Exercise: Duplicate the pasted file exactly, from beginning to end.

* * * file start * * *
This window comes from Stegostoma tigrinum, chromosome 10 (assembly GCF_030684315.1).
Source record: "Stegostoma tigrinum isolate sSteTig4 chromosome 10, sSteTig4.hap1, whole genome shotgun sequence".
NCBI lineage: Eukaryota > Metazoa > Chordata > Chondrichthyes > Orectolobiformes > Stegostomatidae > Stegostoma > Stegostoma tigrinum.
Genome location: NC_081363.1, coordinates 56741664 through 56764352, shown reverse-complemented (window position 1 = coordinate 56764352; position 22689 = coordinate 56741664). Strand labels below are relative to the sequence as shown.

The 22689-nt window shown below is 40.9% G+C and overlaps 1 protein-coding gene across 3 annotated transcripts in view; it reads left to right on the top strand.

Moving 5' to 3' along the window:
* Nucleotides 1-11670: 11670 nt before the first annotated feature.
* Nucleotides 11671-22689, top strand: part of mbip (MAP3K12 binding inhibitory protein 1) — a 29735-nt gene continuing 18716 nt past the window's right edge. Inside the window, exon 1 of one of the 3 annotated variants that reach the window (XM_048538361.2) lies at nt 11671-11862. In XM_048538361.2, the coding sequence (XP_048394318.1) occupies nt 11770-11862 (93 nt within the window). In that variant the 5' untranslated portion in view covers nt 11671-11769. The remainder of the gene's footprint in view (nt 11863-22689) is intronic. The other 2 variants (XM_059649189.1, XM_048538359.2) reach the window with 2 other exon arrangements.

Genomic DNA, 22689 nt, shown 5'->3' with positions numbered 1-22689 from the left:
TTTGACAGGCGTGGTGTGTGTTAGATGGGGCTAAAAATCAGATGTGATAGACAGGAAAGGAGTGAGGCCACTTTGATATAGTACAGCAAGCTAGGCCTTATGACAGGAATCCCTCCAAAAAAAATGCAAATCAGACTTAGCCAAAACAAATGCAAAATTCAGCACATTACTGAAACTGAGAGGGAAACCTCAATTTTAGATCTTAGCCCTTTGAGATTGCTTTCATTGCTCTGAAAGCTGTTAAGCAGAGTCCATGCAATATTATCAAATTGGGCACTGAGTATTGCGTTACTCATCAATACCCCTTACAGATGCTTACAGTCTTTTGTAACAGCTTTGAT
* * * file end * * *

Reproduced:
This window comes from Stegostoma tigrinum, chromosome 10 (assembly GCF_030684315.1).
Source record: "Stegostoma tigrinum isolate sSteTig4 chromosome 10, sSteTig4.hap1, whole genome shotgun sequence".
NCBI lineage: Eukaryota > Metazoa > Chordata > Chondrichthyes > Orectolobiformes > Stegostomatidae > Stegostoma > Stegostoma tigrinum.
Genome location: NC_081363.1, coordinates 56741664 through 56764352, shown reverse-complemented (window position 1 = coordinate 56764352; position 22689 = coordinate 56741664). Strand labels below are relative to the sequence as shown.

The 22689-nt window shown below is 40.9% G+C and overlaps 1 protein-coding gene across 3 annotated transcripts in view; it reads left to right on the top strand.

Moving 5' to 3' along the window:
* Nucleotides 1-11670: 11670 nt before the first annotated feature.
* Nucleotides 11671-22689, top strand: part of mbip (MAP3K12 binding inhibitory protein 1) — a 29735-nt gene continuing 18716 nt past the window's right edge. Inside the window, exon 1 of one of the 3 annotated variants that reach the window (XM_048538361.2) lies at nt 11671-11862. In XM_048538361.2, the coding sequence (XP_048394318.1) occupies nt 11770-11862 (93 nt within the window). In that variant the 5' untranslated portion in view covers nt 11671-11769. The remainder of the gene's footprint in view (nt 11863-22689) is intronic. The other 2 variants (XM_059649189.1, XM_048538359.2) reach the window with 2 other exon arrangements.

Genomic DNA, 22689 nt, shown 5'->3' with positions numbered 1-22689 from the left:
TTTGACAGGCGTGGTGTGTGTTAGATGGGGCTAAAAATCAGATGTGATAGACAGGAAAGGAGTGAGGCCACTTTGATATAGTACAGCAAGCTAGGCCTTATGACAGGAATCCCTCCAAAAAAAATGCAAATCAGACTTAGCCAAAACAAATGCAAAATTCAGCACATTACTGAAACTGAGAGGGAAACCTCAATTTTAGATCTTAGCCCTTTGAGATTGCTTTCATTGCTCTGAAAGCTGTTAAGCAGAGTCCATGCAATATTATCAAATTGGGCACTGAGTATTGCGTTACTCATCAATACCCCTTACAGATGCTTACAGTCTTTTGTAACAGCTTTGAT